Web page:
Astros 7, Reds 6
CINCINNATI (AP)—David Weathers knows as well as anybody how bad Cincinnati’s bullpen has been this season.
The frustration boiled over Tuesday night after rookie reliever Brad Salmon (0-1) gave up a 6-5 lead and the veteran Weathers allowed a ninth-inning run that proved to be the difference in Houston’s 7-6 win over the Reds.
“We know we’re blowing games,” Weathers said in a slightly raised voice while responding to a reporter’s question. “It hurts us personally. It’s more frustrating for us than for anybody.”
Lance Berkman’s second home run in two nights overshadowed the 568th of Ken Griffey Jr.’s career and Morgan Ensberg’s double in the ninth drove in Luke Scott with the run that sent the Reds to their sixth loss in their last seven games.
The Reds bullpen went into the game with one save since April 15 and the worst combined ERA (4.61) in the National League. Todd Coffey allowed a three-run homer to Scott on Monday that snapped a 2-2 tie and led to Houston’s 5-4 win.
“Nobody feels worse than us when (starters) go out and constantly pitch ballgames and then we give it up,” Weathers said. “(Manager) Jerry (Narron) can’t feel like, every time he goes to the bullpen, he doesn’t know what he’s getting. For the first couple weeks of the season, we were the best thing since sliced bread. Now, we’re a necessary evil.”
“We’re going to give them opportunities,” Narron said. “We’re going to stay with these guys, They’re capable of getting outs, and that’s what we expect.”
Trailing 5-4 in the top of the seventh, Berkman lofted an 0-1 pitch from Salmon (0-1) the opposite way into the seats in left field with Craig Biggio on first base.
“He’s a good hitter,” Salmon said. “I came in with the first pitch, and I was trying to go down and away, but I missed my spot. It was a little up. He’s paid to hit mistakes, and I made a mistake.”
“I didn’t know what he threw,” Berkman said. “From the guys before me, it looked like he had a pretty good fastball. I wasn’t trying to hit a home run. I was just trying to be quick.”
Berkman’s homer was his 14th at Great American Ball Park, the most by any opponent. Berkman has 37 career homers and 106 RBIs against Cincinnati, his highest totals against any team.
After Ensberg hit an RBI double in the ninth to give Houston a two-run lead, Brandon Phillips hit his sixth homer of the year with one out off closer Dan Wheeler to pull the Reds within 7-6. Wheeler recovered to notch his seventh save in eight opportunities, giving the Astros three wins in their last four games.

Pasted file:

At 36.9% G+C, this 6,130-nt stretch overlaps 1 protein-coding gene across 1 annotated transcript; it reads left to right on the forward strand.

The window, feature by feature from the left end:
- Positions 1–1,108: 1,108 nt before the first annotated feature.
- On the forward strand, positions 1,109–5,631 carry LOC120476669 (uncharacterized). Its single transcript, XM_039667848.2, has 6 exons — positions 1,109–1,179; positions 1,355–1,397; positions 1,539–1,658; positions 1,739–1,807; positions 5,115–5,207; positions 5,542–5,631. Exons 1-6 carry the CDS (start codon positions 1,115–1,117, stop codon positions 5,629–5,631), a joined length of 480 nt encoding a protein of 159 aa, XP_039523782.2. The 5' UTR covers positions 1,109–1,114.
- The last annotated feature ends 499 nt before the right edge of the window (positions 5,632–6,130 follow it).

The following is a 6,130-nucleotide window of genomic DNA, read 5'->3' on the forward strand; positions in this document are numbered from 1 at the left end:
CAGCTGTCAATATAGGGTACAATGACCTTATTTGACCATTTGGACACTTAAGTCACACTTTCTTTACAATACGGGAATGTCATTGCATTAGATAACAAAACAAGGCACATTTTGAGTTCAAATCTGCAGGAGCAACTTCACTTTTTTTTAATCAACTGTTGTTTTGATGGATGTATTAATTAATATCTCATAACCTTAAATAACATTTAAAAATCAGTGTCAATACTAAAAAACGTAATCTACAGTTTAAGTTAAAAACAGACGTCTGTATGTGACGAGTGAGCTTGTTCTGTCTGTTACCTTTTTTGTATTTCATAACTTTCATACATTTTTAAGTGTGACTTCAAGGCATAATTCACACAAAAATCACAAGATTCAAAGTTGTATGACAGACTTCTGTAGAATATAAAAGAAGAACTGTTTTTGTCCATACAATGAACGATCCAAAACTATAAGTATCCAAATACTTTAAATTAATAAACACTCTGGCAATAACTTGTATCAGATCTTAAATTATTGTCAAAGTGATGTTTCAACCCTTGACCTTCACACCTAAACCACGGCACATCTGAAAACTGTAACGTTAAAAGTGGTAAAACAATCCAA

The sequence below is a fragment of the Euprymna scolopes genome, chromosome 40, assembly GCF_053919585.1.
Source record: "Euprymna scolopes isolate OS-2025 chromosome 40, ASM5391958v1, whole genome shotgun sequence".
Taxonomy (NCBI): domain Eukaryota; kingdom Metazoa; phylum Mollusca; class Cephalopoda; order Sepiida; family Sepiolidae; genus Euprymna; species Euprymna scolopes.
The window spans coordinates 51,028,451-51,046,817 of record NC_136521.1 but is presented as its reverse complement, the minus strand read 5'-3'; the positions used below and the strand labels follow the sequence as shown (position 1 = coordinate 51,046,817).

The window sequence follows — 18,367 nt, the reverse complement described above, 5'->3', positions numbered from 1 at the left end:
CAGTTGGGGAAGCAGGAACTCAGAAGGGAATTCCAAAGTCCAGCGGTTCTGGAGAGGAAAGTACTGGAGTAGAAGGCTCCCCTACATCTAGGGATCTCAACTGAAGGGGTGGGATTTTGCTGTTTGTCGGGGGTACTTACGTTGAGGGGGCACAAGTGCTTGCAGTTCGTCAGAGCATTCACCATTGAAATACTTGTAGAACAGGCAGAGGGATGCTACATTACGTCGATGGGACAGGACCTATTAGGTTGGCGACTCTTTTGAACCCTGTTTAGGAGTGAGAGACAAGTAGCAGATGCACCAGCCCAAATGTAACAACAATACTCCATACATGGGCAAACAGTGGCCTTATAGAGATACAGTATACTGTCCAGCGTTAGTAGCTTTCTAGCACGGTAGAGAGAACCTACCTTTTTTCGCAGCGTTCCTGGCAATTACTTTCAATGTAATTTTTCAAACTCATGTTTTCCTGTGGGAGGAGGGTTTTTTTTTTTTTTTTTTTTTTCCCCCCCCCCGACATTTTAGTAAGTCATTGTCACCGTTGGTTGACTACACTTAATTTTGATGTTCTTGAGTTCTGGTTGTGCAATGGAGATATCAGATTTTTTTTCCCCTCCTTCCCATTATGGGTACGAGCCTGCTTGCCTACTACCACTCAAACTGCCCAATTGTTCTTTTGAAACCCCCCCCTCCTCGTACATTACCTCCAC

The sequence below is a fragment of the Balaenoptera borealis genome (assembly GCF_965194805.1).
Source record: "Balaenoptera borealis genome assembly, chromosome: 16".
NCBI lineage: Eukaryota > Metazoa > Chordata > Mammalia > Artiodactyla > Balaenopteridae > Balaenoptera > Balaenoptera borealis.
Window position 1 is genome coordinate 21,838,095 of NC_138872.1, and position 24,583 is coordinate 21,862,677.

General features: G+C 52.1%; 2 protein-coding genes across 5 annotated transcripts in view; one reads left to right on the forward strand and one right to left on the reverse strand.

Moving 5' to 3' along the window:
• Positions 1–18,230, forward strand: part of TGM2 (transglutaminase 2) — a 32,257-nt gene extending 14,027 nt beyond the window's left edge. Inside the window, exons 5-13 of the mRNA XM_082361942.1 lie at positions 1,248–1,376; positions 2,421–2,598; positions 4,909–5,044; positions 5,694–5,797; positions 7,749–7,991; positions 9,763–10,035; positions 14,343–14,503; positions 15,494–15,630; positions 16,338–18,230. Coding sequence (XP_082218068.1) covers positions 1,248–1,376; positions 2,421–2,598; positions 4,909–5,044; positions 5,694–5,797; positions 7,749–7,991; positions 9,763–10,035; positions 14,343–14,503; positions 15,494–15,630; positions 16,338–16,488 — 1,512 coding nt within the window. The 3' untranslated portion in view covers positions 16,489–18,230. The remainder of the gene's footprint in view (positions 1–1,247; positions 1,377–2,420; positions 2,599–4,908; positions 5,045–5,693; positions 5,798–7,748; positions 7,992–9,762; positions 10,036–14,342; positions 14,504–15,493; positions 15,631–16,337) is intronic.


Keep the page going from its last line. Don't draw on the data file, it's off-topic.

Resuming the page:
“(Coming from behind) is a great trait to have,” Houston manager Phil Garner said. “Once you do that a few times, you start to believe.”
Griffey followed a Phillips single with his fifth home run to give Cincinnati a 5-4 lead in the fifth inning. He lined a 1-2 pitch from left-hander Wandy Rodriguez into the right-field seats.
Griffey’s homer left him one behind Rafael Palmeiro for ninth place on baseball’s career homer list. He’s hit all five of his home runs in his last 11 games.
The homer left Griffey hitting .800 (8-for-10) with two homers in his career against Rodriguez.
Cincinnati starter Eric Milton lasted 5 1-3 innings, giving up seven hits and four runs. He remained winless in his last 13 starts dating back to August.
Rodriguez allowed eight hits and five runs, walking two and striking out five in 5 2-3 innings. He hasn’t won in 12 starts since Houston’s 9-5 win at Texas last July 2.
Freel drove in Cincinnati’s first run with a third inning double, and Milton drove in two runs with a single up the middle in the fourth to cut Houston’s lead to 4-3.
Milton has allowed at least one first-inning run in each of his last five starts. … Lee’s homer was his first in 77 at-bats dating back to April 17 in a 6-1 win over Florida. … Houston’s starting lineup against the left-handed Milton had seven right-handed batters and two switch-hitters, Berkman and Rodriguez. … Berkman has reached base in 26 consecutive games. … Harmon Killebrew is eighth on the home-run list with 573, five ahead of Griffey.